Everyone knows the basics – sugar causes tooth decay, brush and floss twice a day. Unfortunately, it isn’t always that simple. There are plenty of reasons people end up with cavities, and some of the causes of tooth decay are avoidable with the right information and care.
More than Sugar – Dietary Issues
Sugar is some of the best food for bacteria that lives in your mouth, but did you know that carbohydrates and acidic foods and drinks will also damage your teeth and gums? Dentists recommend that patients stay away from carbonated and sugary drinks to protect their dental health. Many patients switch to diet drinks to protect their teeth, but most carbonated drinks contain acid. Fruit juices also contain acid, and so do some foods like fish and bread. If your teeth get coated in acid and you don’t brush after eating, that acid starts to eat away at your enamel. Many foods also contain hidden sugars, and even though juices are healthier for your body than soda, they aren’t necessarily better for your teeth. Avoiding foods high in any of these things, and brushing after eating can help protect your teeth and gums from damage that leads to cavities.
Improper nutrition will affect your periodontal health directly and indirectly, but there are other important factors to consider when you’re trying to maintain or improve oral health.
Brushing twice a day is recommended, but so is brushing after meals. You should also brush your teeth for at least 2 minutes. Some electric toothbrushes have timers, but you can also put a timer in the bathroom to make sure you’re brushing long enough.
Just as importantly, you should also be flossing, brushing your tongue, and using mouthwash. Some mouthwashes are designed to loosen plaque and fight gum disease, and some mouthwash is for strengthening teeth. Ask your dentist for recommendations on what types of mouthwash or floss you should be using if you’re having issues with regular cavities.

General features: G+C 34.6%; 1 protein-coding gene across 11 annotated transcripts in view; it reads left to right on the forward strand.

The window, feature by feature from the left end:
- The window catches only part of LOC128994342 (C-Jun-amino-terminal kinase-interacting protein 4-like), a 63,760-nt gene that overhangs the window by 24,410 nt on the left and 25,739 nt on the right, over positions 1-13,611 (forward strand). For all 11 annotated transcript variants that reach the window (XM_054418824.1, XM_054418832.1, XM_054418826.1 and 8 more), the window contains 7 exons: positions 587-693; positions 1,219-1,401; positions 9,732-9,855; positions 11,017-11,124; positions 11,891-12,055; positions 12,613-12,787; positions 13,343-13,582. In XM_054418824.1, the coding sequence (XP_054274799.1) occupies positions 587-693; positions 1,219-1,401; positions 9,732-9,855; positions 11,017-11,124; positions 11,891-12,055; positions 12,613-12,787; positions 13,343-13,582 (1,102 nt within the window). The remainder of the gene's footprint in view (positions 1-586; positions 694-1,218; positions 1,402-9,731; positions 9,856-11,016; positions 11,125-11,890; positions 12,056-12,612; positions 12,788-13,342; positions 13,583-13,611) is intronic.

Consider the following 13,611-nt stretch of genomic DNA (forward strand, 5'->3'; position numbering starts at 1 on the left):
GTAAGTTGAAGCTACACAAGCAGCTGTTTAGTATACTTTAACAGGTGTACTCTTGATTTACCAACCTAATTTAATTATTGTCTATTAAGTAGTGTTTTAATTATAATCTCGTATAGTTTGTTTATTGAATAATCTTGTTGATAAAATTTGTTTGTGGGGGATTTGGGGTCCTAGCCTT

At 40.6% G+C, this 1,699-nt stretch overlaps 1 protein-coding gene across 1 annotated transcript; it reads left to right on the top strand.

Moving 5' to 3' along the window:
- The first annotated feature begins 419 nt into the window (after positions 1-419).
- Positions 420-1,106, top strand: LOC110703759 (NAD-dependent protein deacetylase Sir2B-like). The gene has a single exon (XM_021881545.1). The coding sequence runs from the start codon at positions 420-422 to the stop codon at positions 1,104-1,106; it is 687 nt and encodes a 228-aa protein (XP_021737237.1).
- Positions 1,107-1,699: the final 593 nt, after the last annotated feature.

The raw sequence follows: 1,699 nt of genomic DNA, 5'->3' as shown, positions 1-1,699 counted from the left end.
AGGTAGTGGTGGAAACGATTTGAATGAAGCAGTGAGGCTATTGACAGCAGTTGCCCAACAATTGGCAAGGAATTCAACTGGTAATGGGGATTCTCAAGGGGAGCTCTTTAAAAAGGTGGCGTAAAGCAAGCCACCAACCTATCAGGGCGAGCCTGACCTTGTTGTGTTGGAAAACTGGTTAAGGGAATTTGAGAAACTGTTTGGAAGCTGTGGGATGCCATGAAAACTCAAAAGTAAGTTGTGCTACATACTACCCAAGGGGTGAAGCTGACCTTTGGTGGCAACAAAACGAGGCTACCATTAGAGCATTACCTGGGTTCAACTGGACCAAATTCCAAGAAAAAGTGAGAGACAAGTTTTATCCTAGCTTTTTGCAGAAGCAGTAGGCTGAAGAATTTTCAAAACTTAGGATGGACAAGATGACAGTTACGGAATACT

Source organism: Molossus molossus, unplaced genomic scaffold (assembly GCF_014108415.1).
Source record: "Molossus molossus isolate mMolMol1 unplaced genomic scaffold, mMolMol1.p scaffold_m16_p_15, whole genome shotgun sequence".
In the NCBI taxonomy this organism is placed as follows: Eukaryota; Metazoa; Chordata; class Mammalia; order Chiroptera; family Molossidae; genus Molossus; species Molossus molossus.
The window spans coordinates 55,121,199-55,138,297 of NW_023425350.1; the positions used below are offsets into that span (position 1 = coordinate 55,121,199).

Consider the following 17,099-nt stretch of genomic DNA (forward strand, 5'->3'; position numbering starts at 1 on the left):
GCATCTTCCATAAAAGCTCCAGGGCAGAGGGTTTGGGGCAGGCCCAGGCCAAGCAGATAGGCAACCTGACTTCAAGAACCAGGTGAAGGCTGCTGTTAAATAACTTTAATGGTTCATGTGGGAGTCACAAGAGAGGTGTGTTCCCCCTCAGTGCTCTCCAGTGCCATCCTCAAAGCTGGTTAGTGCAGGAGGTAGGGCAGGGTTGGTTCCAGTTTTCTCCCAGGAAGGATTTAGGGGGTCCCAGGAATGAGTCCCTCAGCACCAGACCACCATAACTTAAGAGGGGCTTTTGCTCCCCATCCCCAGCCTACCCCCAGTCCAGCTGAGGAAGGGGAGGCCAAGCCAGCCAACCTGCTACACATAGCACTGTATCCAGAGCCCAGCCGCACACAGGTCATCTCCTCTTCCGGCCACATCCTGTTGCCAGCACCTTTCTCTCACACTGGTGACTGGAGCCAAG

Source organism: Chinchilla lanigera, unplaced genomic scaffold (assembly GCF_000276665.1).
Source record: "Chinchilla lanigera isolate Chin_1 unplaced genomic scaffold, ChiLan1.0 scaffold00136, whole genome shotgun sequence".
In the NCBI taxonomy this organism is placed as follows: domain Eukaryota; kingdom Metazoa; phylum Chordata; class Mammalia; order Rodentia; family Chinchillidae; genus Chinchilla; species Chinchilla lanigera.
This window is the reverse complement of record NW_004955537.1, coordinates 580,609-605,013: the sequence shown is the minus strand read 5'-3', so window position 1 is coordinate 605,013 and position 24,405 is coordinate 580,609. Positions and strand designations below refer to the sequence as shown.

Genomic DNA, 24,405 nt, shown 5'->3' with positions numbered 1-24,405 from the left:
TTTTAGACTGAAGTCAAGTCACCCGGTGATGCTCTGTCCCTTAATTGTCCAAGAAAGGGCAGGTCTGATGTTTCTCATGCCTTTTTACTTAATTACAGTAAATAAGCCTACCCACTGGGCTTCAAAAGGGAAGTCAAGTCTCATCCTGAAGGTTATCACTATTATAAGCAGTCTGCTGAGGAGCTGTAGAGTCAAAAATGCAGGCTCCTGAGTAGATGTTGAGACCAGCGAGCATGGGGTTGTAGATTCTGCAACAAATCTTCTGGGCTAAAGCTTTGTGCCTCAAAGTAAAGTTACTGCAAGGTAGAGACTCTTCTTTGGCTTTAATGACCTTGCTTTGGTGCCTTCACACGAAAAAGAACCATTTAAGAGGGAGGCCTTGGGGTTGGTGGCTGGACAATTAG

Genetic Complications and Conditions
Some people are genetically prone to high levels of oral bacteria. Others are prone to deep tooth crevices, which can harbor bacteria and plaque leading to gum disease and cavities. Some unlucky people have both issues. Though dental sealant can help prevent tooth decay in healthy teeth, it does require regular maintenance and sometimes reapplication.
People can also have issues with dry mouths either due to medications they’re taking, conditions like diabetes, or genetics. Saliva inhibits the growth of plaque. If your mouth doesn’t contain enough saliva to protect your teeth, plaque will start to build up and damage them. Your dentist should work with you if you experience dry mouth issues to make sure it doesn’t affect your teeth.
Tooth grinding can also lead to tooth damage and decay. If you have issues with jaw pain, worn teeth, or clicking in the jaws, you might want to speak with your dentist about how to protect your teeth.
We all know that children are prone to tooth decay than adults. This is not only caused by a lack of proper brushing habits, but is actually exacerbated by parents and children (or children among themselves) sharing utensils and cups. The germs that cause tooth decay can be passed from one person to another. This is sometimes responsible for the evidence of “soft teeth” running in families.
On the other end of the spectrum, the older someone is, the more likely they are to be taking a prescription medication that can lead to dry mouth. Even without that risk factor, our gums recede as we age, and years of improper dental hygiene tend to catch up with us as we age.
Whatever issues you might be having that are leading to repeated cavities, talking to your dentist and following their instructions can lead to a much easier trip to the dentist for your next visit. Being proactive about your oral health won’t solve every problem, but it will make it more difficult for tooth decay to take hold.